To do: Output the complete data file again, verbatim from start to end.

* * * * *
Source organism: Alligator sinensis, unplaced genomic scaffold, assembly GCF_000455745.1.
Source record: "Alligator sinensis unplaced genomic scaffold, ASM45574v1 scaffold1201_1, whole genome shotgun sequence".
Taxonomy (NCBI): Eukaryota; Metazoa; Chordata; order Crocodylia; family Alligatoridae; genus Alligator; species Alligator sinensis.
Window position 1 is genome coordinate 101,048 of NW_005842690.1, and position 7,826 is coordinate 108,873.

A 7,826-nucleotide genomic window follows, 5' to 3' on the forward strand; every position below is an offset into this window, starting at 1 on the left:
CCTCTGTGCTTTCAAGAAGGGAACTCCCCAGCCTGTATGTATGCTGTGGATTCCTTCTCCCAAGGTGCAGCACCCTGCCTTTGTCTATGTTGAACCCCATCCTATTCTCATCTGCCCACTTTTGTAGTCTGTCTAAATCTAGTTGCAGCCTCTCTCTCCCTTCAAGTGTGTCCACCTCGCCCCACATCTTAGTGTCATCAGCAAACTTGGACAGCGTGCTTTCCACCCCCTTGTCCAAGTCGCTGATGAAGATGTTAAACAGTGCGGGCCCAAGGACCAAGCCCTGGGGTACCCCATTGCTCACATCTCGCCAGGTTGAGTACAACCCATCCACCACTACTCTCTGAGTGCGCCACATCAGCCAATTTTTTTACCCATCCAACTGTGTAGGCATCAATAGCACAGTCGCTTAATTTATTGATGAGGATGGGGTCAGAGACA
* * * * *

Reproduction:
Source organism: Alligator sinensis, unplaced genomic scaffold, assembly GCF_000455745.1.
Source record: "Alligator sinensis unplaced genomic scaffold, ASM45574v1 scaffold1201_1, whole genome shotgun sequence".
Taxonomy (NCBI): Eukaryota; Metazoa; Chordata; order Crocodylia; family Alligatoridae; genus Alligator; species Alligator sinensis.
Window position 1 is genome coordinate 101,048 of NW_005842690.1, and position 7,826 is coordinate 108,873.

A 7,826-nucleotide genomic window follows, 5' to 3' on the forward strand; every position below is an offset into this window, starting at 1 on the left:
CCTCTGTGCTTTCAAGAAGGGAACTCCCCAGCCTGTATGTATGCTGTGGATTCCTTCTCCCAAGGTGCAGCACCCTGCCTTTGTCTATGTTGAACCCCATCCTATTCTCATCTGCCCACTTTTGTAGTCTGTCTAAATCTAGTTGCAGCCTCTCTCTCCCTTCAAGTGTGTCCACCTCGCCCCACATCTTAGTGTCATCAGCAAACTTGGACAGCGTGCTTTCCACCCCCTTGTCCAAGTCGCTGATGAAGATGTTAAACAGTGCGGGCCCAAGGACCAAGCCCTGGGGTACCCCATTGCTCACATCTCGCCAGGTTGAGTACAACCCATCCACCACTACTCTCTGAGTGCGCCACATCAGCCAATTTTTTTACCCATCCAACTGTGTAGGCATCAATAGCACAGTCGCTTAATTTATTGATGAGGATGGGGTCAGAGACA